Over the last five years, the S&P 500 has rallied 62%, with consumer goods, services, healthcare and most sectors stretched in terms of valuation.
Meanwhile, big tech remains cheap relative to other industries of the market, despite major macro catalysts like the Internet of Things, big data, and the cloud continuing to drive double digit growth.
Given these catalysts, there are several big technology stocks, many of which have been beaten down, that now have tremendous short-term upside potential.
These are stocks that are trading at about half the earnings multiples of the S&P 500, stocks that could rise 50% next year and still be cheap.
And best of all, most of these big tech companies are also paying a hefty dividend. This gives investors even more bang for their buck in 2016.
Tech Stocks to Buy: Apple Inc. (AAPL)
Apple (AAPL) isn’t exactly a beaten-down tech stock, but with losses of 15% over the last six months, it is certainly well off its high.
Apple is expected to grow revenue 6% next year and earn $10.72 per share, both of which I think are too conservative. Therefore, AAPL stock is trading at about 10 times next year’s expected earnings. And if you remove its $206 billion in cash from the equation, then AAPL trades at a multiple of under seven!
That’s ridiculously cheap for the world’s most valuable tech company, a company that has consistently proven itself with higher demand year after year in hardware, software and services. As previously said, I think $10.72 is far too conservative, with iPhone sales performing better than expected and AAPL buying back loads of stock each and every quarter.
Nevertheless, AAPL has been quiet this year, but could very well rise 50%, to $165, and would still be cheap at just 16x and 10x earnings before and after cash, respectively.
Tech Stocks to Buy: Qualcomm (QCOM)
Qualcomm (QCOM) stock has been one of the worst performers of 2015, falling 34%. The company has faced a number of problems that range from lawsuits and a slowdown in China to losing Samsung‘s (SSNLF) Galaxy S series as a customer for its mobile chip technology.
While QCOM had previous said that revenue losses in the coming quarter could reach 20%, management recently said that its fiscal first quarter will be towards the high end of expectations. Furthermore, Qualcomm just recently agreed on a licensing agreement with Android handset maker Xiaomi, that should provide a bump next year.
Nevertheless, expectations for the coming year are very low, and QCOM should continue to benefit from a surge in connected devices (i.e. the IoT). With QCOM expected to earn $4.17 per share next year, it is trading at less than 12 times next year’s earnings.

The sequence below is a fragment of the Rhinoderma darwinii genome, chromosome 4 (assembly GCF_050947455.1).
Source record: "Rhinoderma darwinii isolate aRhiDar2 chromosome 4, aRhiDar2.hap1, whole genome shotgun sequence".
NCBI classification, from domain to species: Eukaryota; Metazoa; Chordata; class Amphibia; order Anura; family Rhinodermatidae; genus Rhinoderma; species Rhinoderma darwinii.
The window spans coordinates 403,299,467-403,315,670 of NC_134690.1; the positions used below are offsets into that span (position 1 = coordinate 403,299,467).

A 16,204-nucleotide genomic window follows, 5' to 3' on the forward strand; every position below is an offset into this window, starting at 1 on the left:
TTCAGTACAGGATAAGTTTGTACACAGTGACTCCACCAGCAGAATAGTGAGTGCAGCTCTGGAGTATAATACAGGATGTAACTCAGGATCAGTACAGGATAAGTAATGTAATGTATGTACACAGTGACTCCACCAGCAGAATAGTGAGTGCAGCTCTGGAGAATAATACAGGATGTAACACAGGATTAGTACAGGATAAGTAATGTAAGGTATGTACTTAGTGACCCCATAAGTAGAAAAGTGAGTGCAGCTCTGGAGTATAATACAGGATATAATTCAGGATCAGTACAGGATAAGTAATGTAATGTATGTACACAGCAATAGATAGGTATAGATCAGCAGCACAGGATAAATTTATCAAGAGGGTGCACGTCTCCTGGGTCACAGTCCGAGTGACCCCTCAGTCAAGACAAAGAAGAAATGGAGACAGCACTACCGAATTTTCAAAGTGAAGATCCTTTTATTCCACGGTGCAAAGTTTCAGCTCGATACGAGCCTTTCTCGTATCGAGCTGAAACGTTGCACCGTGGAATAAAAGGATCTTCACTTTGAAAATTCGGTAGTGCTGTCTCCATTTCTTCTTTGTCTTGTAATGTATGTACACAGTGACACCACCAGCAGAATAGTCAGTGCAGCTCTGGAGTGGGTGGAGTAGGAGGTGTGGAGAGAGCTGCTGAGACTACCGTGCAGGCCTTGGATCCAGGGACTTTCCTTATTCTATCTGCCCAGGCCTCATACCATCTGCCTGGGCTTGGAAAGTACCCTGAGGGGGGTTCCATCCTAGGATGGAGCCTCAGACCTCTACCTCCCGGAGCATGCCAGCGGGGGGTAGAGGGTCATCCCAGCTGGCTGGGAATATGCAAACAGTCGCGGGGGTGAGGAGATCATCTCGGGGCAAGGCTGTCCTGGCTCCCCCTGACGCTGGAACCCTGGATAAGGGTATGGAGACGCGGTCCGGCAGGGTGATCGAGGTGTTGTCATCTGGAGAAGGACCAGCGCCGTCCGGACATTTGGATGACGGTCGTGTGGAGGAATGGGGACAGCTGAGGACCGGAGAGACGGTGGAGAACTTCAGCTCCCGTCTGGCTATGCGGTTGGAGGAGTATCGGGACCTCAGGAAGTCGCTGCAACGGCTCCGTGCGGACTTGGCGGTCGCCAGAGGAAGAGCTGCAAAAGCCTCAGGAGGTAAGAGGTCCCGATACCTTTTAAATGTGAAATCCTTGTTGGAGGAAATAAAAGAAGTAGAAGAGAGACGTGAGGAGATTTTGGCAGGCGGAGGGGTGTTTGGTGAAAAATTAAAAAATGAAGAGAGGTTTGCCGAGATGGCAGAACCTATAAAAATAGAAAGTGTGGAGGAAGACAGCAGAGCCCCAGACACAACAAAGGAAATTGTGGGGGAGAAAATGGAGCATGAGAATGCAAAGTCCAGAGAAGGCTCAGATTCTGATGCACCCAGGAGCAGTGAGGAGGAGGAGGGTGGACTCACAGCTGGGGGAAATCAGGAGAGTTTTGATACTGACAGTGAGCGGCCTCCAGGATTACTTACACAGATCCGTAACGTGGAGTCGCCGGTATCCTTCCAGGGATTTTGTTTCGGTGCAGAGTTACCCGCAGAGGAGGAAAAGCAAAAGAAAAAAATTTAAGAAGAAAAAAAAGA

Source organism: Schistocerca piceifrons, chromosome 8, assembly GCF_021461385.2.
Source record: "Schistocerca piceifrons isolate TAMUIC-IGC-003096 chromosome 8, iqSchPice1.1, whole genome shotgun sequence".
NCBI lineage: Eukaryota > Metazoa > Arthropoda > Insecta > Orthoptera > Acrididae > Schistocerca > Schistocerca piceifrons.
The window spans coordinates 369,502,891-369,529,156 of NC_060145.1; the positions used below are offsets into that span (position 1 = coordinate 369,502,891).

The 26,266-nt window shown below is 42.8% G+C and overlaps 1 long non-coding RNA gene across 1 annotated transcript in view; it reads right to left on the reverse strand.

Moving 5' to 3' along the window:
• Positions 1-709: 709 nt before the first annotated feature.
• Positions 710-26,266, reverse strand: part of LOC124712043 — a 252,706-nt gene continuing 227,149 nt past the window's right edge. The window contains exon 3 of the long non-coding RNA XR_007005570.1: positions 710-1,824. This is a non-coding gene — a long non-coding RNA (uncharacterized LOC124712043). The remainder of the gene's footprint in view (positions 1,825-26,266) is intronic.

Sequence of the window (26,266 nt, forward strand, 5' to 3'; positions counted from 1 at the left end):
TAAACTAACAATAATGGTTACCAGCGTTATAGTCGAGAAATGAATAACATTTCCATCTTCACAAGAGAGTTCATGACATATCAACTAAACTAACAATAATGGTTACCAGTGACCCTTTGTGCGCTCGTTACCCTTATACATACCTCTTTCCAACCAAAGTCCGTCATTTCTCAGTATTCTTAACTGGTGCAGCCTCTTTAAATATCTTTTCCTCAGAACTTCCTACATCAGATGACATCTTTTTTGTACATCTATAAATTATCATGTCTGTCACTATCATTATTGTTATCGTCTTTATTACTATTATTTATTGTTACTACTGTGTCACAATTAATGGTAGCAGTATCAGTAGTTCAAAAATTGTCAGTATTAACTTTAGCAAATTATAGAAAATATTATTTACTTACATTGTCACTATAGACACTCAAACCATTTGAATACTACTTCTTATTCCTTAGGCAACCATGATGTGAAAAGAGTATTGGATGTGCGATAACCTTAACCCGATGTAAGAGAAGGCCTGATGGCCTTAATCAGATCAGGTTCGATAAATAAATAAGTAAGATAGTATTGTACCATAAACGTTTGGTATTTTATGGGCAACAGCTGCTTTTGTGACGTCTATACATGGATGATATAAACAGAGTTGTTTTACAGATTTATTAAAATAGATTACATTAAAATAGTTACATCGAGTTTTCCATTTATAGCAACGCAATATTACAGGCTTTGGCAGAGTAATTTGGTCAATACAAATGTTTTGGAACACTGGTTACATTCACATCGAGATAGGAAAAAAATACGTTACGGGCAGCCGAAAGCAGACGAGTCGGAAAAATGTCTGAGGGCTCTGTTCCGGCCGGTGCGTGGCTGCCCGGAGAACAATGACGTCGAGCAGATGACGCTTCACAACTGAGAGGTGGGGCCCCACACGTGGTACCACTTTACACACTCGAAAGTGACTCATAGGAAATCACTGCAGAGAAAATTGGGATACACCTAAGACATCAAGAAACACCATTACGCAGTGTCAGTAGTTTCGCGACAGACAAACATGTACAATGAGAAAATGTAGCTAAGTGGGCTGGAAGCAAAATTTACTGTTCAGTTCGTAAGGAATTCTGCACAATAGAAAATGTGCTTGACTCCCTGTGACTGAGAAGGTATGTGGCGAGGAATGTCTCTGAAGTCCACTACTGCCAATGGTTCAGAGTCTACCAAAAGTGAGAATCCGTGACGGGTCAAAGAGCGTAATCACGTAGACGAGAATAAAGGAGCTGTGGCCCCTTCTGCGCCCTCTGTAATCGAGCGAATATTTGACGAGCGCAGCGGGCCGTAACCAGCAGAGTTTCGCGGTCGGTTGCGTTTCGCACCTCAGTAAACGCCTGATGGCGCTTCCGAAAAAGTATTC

That said, QCOM has certainly had its fair share of problems — that is undeniable. However, it is too cheap to ignore with a 4% dividend yield, and even if it surged 50%, QCOM would still trade at just 9x next year’s earnings minus cash.
Tech Stocks to Buy: International Business Machines (IBM)
International Business Machines (IBM) has had a rough three years, but all that could change in 2016.
IBM has very quietly positioned itself as a leader in both the IoT and cloud delivered-as-a-service. Individually, these businesses are almost meaningless compared to IBM’s broader business, but collectively, they carry far more weight.
The problem is that IBM combines the performance of these two businesses into larger segments that have underperformed. Looking ahead to 2016, IBM is creating new segments to showcase the performance of its growth businesses, which should go a long way in reversing sentiment.
With that said, IBM is not quite as cash-rich as its big-tech peers. However, it is just as cheap at just nine times earnings. Looking ahead, 2016 could very well be the year that IBM’s trend of revenue losses comes to an end.
When coupled with new segments to showcase high-double-digit growth, there’s a good chance that IBM stock goes much higher in 2016, possibly 50% higher.
Tech Stocks to Buy: Alibaba (BABA)
Alibaba (BABA) stock is well off its low, with gains of about 40% over the last three months. Yet despite this fact, BABA remains very cheap for a company that is expected to grow revenue 30% next year, and grow its profits even faster.
On a trailing-12-month basis, BABA has free cash flow of $8.1 billion, which means it trades at 26 times FCF. In comparison, the slower-growing Amazon.com (AMZN) trades at double that multiple at 58x FCF.